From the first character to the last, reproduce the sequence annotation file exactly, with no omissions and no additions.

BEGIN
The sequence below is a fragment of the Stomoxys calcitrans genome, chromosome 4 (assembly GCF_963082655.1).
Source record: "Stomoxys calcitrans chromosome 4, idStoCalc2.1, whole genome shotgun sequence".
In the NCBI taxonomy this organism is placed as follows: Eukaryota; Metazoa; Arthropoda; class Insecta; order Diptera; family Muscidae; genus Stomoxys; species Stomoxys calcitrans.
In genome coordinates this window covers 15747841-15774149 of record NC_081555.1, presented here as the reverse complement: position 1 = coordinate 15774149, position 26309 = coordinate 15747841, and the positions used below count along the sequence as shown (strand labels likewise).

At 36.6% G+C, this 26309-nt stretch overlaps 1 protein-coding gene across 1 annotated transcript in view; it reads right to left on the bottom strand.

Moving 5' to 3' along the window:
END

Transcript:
The sequence below is a fragment of the Stomoxys calcitrans genome, chromosome 4 (assembly GCF_963082655.1).
Source record: "Stomoxys calcitrans chromosome 4, idStoCalc2.1, whole genome shotgun sequence".
In the NCBI taxonomy this organism is placed as follows: Eukaryota; Metazoa; Arthropoda; class Insecta; order Diptera; family Muscidae; genus Stomoxys; species Stomoxys calcitrans.
In genome coordinates this window covers 15747841-15774149 of record NC_081555.1, presented here as the reverse complement: position 1 = coordinate 15774149, position 26309 = coordinate 15747841, and the positions used below count along the sequence as shown (strand labels likewise).

At 36.6% G+C, this 26309-nt stretch overlaps 1 protein-coding gene across 1 annotated transcript in view; it reads right to left on the bottom strand.

Moving 5' to 3' along the window: